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Harmonium / Fuchi ni tatsu (2016)

2h 0m Drama, Thriller 2016

Toshio and his wife Akie and 10-yr-old daughter Hotaru live a quiet life above the small suburban sheet-metal fabrication works established by Toshio. Their lives seem settled to the point of mundanity. Akie is a church-going Christian whose faith, while not shared by Toshio, has been passed on to her daughter. Toshio is a man of few words, preoccupied by his flourishing business and somewhat negligent of Akie and Hotaru. Hotaru is a bright girl who rather hesitatingly plays the harmonium – she’s practising nervously for her first public performance. One day a cleanly dressed man, Yasaka, appears on the street outside the entrance to Toshio’s works. It’s clear the two men know each other, and while cordial formalities are exchanged there’s a sense of unease between them. There’s a shared past here which isn’t being revealed. Yasaka needs somewhere to stay and Toshio seems obligated to take him in - initially to the consternation of Akie. But Yasaka is immaculately well-mannered, helps around the house, tutors Hotaru at the harmonium and takes an interest in Akie. Slowly, slowly, Yasaka’s intentions become clearer, and familial ‘harmonium’ is the last thing on his mind.

There is a well-established tradition in Japanese cinema, made manifest by Yasujirō Ozu in his late films and continued more recently by directors such as Hirokazu Kore-eda, of dissecting the complacency of the suburban family and probing for the disquieting truths underlying the façade. Harmonium develops this tradition by straying into more disturbing territory. There’s a dreadful inevitability to the course of action here, and so the film touches on themes of revenge, karma and fate within the framework of the family drama. A film of two halves, the first of which quietly depicts the events which ensue following the reunion of the two men, the second of which examines the consequences of these events with more emphasis on the psychological fallout for the characters. It adds up to a compelling experience and the cementing of director Kôji Fukada’s reputation in the West, following his winning, with this his fifth feature, of the Jury Prize in the Un Certain Regard section at the 2016 Cannes Film Festival.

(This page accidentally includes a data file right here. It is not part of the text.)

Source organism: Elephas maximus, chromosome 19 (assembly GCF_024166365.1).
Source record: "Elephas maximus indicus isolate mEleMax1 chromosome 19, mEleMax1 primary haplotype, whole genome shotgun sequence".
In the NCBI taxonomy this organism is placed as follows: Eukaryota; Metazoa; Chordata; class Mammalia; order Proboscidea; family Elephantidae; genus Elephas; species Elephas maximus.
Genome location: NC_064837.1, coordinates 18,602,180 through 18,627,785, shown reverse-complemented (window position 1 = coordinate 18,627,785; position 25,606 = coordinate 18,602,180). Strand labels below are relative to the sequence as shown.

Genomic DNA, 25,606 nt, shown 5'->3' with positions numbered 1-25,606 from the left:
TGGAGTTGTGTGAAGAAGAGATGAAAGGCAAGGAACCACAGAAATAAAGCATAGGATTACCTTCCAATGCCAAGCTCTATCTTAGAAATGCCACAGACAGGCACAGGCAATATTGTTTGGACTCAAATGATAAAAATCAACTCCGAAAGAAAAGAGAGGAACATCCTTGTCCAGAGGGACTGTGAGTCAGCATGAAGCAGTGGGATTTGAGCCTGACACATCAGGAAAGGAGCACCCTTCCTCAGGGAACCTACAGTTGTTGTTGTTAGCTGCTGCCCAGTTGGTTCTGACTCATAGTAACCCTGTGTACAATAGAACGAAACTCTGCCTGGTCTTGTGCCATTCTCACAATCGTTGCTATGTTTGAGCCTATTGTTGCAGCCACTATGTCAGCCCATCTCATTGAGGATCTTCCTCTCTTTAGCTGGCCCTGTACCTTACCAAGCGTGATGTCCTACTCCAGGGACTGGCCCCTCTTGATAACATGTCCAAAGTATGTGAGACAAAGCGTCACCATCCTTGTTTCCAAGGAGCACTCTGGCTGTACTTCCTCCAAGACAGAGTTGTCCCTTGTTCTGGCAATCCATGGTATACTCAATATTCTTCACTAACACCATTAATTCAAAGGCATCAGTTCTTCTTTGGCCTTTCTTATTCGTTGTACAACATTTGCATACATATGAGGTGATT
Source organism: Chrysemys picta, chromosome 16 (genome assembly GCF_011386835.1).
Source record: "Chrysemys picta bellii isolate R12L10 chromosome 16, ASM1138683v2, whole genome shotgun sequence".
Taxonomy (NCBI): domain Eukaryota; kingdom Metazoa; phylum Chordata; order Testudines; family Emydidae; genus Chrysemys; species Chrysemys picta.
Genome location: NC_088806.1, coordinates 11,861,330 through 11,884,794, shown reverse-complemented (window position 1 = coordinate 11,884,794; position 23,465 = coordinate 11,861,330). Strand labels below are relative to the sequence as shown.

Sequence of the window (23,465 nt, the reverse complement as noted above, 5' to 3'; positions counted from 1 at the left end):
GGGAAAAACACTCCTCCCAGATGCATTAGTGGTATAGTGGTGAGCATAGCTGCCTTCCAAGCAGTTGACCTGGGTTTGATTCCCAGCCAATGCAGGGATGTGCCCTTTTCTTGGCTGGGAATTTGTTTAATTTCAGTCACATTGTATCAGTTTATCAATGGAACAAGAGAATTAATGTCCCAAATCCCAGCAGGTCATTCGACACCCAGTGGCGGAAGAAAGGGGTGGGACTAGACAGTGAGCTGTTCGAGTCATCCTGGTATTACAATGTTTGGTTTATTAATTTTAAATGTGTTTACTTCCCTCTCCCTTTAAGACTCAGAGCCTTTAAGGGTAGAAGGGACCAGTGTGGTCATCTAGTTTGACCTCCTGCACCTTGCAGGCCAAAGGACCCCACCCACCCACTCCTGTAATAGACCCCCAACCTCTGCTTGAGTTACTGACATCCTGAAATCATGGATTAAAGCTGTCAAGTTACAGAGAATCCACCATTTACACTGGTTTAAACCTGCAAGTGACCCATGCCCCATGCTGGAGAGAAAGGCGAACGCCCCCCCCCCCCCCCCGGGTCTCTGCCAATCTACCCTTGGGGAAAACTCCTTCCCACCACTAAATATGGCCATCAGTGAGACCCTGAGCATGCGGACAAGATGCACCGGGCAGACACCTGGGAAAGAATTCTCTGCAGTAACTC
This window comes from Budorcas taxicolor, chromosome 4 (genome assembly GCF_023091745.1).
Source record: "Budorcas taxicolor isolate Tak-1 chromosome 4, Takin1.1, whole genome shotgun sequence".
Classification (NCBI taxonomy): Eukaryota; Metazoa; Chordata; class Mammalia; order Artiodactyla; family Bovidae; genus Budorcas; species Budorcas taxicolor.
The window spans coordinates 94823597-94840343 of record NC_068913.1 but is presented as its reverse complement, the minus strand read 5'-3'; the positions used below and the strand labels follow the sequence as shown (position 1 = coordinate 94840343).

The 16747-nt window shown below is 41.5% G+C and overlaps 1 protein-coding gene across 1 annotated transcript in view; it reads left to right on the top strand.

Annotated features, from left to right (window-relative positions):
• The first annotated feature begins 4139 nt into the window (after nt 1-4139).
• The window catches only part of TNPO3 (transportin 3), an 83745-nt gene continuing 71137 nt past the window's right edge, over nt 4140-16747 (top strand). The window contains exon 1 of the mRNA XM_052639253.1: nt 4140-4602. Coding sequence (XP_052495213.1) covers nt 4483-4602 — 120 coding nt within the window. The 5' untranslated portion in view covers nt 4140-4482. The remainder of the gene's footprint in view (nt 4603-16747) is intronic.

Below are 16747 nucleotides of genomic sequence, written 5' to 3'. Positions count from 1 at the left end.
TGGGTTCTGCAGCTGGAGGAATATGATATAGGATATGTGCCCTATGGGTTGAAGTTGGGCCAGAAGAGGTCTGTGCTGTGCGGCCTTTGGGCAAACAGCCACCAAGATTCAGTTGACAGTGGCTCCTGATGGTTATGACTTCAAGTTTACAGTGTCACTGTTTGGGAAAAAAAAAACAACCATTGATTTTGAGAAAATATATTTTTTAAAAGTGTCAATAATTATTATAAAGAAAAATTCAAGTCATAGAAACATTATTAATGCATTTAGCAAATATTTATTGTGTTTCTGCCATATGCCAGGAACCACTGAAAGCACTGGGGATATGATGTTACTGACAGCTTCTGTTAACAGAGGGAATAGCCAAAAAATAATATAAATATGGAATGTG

“Exploring themes of grief, penance and revenge, Harmonium also has powerful things to say about gender and the extent to which that idealised harmonious life is founded on the willingness of women to shoulder emotional burdens without complaint. …this is a beautifully crafted film.” - Jennie Kermode, Eye For Film.

”…if you treat Harmonium like a mood piece, and you do respond to it on that level, you’ll find yourself thinking about it long after you watch it.” -_ rogerebert.com_

Screening as part of Japan 2021: 100 years of Japanese Cinema, a UK-wide film season supported by National Lottery and BFI Film Audience Network.

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Kôji Fukada


Kôji Fukada


Ken'ichi Negishi






Japan, France



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